Today we know that the future felt reassuring ten years ago. Us, i.e. the public libraries are still alive and under the circumstances feeling pretty good. The public appreciates our work, as do politicians and decision-makers beyond the grasp of the cultural sector. That is more than I would have expected back then.
The truth is that reality has caught up with the decision-makers. And the fact that the public libraries latched onto the gravy train at the right time. IT and new media, increased customer service and focus on education and lifelong learning, became weapons in the hands of the Swedish public libraries to fight the cold economic war of the 90’s being waged against the public services. Sweden was also blessed with a Library Act, a bit blunt, slightly indistinct, but still…
There are patches of clouds lining the sky of the future, some clear, some dark. The explanation to these lies partly in the fact that funding awarded public libraries has not risen in parity with the growth in popularity of libraries. These clouds originate from the fact that the public libraries have positioned themselves in the very middle of development – that of education.
Knowledge is power, declared Sweden’s Prime Minister Göran Persson as the new government unfolded last autumn. In doing so he confirmed the current state of affairs and educational ventures to be undertaken by Sweden’s government. The resurrection of centres of learning, on local and regional levels is the fashion. Adult education on all local levels will preferably merge with higher education curriculum to create local profiles. The Internet has a decisive function in all higher education distance tuition. The standing of public libraries can at times appear to have been waylaid by these ventures. This is a dark cloud. It tells us that the notion of the public library system as society’s premier vessel of information has yet to be firmly established by all decisionmakers.
In an initiative set forth by the Swedish National Council for Cultural Affairs, a number of consultants in adult education will be appointed to certain county libraries. The aim of such consultancy is to facilitate a network of public libraries, to initiate collaboration between libraries and other teaching organisations on a local and regional level.Will the public libraries have the strength to meet the challenges set forth by the state, regions and the general public? Who will cater for culture, literature, children’s libraries, exhibitions and people with disabilities?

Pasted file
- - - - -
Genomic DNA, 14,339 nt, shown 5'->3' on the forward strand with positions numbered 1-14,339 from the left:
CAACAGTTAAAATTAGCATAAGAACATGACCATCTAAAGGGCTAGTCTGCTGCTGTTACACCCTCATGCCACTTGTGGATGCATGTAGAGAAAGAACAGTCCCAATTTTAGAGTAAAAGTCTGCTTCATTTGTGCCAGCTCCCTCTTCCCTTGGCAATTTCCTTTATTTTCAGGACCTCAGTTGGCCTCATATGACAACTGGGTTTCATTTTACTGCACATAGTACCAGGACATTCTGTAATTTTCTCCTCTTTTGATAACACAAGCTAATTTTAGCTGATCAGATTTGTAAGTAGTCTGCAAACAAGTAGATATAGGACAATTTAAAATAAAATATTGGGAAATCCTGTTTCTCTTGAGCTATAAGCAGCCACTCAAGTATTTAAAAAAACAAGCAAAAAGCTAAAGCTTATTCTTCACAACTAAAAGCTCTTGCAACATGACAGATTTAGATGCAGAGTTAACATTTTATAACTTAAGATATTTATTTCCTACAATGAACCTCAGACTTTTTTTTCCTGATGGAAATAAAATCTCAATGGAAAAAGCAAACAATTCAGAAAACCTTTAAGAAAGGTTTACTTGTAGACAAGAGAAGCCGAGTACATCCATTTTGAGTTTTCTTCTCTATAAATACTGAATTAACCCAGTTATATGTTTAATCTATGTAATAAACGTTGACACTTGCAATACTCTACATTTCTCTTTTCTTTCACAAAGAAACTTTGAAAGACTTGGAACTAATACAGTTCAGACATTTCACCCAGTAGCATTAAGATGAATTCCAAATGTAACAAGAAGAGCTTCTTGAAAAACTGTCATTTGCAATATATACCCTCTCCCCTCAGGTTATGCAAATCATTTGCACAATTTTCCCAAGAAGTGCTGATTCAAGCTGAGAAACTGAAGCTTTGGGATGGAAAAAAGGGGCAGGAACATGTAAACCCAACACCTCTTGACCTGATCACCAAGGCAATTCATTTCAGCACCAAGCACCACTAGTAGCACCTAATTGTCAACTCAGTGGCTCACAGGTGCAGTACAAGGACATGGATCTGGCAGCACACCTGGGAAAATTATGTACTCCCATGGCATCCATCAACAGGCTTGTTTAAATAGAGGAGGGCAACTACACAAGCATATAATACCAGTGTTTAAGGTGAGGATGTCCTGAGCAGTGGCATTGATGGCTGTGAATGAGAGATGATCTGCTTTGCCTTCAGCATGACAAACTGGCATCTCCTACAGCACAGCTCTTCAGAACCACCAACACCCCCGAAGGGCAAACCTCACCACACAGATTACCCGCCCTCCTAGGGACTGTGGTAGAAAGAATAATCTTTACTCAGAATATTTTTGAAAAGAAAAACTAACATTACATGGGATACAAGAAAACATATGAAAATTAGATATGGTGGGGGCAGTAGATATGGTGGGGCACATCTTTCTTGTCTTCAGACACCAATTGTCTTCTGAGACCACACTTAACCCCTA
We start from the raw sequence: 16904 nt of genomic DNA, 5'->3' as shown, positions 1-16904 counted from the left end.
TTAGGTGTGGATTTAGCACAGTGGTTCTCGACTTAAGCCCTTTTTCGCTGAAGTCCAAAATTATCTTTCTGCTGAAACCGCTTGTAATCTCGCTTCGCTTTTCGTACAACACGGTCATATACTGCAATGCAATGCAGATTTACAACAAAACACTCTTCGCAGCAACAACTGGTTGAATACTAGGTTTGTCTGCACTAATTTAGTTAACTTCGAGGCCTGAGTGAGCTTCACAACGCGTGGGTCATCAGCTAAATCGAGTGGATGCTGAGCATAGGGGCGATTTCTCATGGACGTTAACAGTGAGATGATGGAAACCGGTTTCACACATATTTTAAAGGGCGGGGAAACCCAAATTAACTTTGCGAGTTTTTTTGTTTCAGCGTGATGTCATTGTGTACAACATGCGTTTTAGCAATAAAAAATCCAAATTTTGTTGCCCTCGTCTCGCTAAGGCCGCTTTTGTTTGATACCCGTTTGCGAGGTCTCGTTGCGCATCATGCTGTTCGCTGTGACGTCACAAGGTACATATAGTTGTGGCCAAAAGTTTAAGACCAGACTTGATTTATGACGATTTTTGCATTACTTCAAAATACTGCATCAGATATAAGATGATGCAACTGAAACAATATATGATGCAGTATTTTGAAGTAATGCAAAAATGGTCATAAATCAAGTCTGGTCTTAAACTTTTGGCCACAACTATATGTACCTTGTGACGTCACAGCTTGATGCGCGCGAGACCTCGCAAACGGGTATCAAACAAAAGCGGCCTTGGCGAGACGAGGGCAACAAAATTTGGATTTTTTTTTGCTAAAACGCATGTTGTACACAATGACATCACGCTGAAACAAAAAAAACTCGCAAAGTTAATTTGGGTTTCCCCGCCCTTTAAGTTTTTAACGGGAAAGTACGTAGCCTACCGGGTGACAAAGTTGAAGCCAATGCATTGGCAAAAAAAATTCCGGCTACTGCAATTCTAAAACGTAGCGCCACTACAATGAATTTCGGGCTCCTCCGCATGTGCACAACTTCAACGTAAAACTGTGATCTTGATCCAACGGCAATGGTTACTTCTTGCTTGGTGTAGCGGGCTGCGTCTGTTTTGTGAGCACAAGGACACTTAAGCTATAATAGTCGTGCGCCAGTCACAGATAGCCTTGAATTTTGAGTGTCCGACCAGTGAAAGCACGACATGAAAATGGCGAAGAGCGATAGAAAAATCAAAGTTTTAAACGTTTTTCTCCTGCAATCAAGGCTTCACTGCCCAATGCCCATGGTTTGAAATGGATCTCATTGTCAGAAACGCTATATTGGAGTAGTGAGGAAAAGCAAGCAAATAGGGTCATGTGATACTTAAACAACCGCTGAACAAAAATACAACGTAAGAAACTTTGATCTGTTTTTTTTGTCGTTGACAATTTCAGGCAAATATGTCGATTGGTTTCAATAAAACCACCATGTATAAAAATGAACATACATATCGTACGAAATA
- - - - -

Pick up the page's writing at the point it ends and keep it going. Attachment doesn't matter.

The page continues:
There are trails to follow, but they have yet to be staked out. For instance, new librarians are needed. On the whole, the public sector in Sweden is fairly advanced in age. This applies in particular to the public library system.We need more new, fresh, competent, imaginative and enthusiastic librarians. Newly qualified librarians in Sweden will have a hard time filling in the blanks that have appeared over the past 10-15 years.We need to offer them better terms and wages. Many of them find more advantageous terms at universities and other nationalised institutions of higher education.We need to focus our funding and resources to the very centre of adult education, the public libraries, in order not to be ousted from the competition. Numerous businesses are already positioned in the starting blocks ready to reap the flowering benefits of information and education. Libraries on contract are becoming a reality in England and there are many that view Sweden as a possible market as well. Not least when considering those public appointments that could be subjected to bidding in a not too distant future. In an interview with the managing director of Bibliotekstjänst in Sweden – The BTJ Group, (Biblioteksbladet 10:2002), it is made evident that public and school libraries are of particular interest. Not only as the traditional customers that they have always been, but also as closely affiliated co-operative partners to which the BTJ Group can offer full-scale solutions, perhaps even on an entrepreneurial basis.
I still believe though, that there are greater opportunities than ever before for the public libraries. Clouds, as we know, create winds, therefore creating perfect conditions for those that know how and want to go sailing. The keyword is co-operation. But not just about adult education or the handling of information and the creation of new appointments for information specialists. Neither in its role as publicist of organised knowledge, such as library catalogues on the Internet, links and gateways.
Co-operation must take place in a broader perspective, equivalent to that of the traditional forms of adult education. The future is not merely about information and learning, but also about experience, adventure, the unexpected, startling insights, debate and discussion. Call it culture. The multiplicity of expression. Democracy, definitely!
In their role as conveyor the public libraries, as publicist and protector of multiplicity, are unique. There are many experts we can collaborate with when performing such a role. In such a role we are not threatened. In such a role we can grow without considering the short term profits. In such a role we are prepared for any surprises the future may have in store for us.
The fact that public libraries are now focusing on adult learning means nothing less than us complementing our already extensive line of services – they all concern the individual’s interest in the multiplicity of society.
And that future is being created now.
Translated by Jonathan Pearman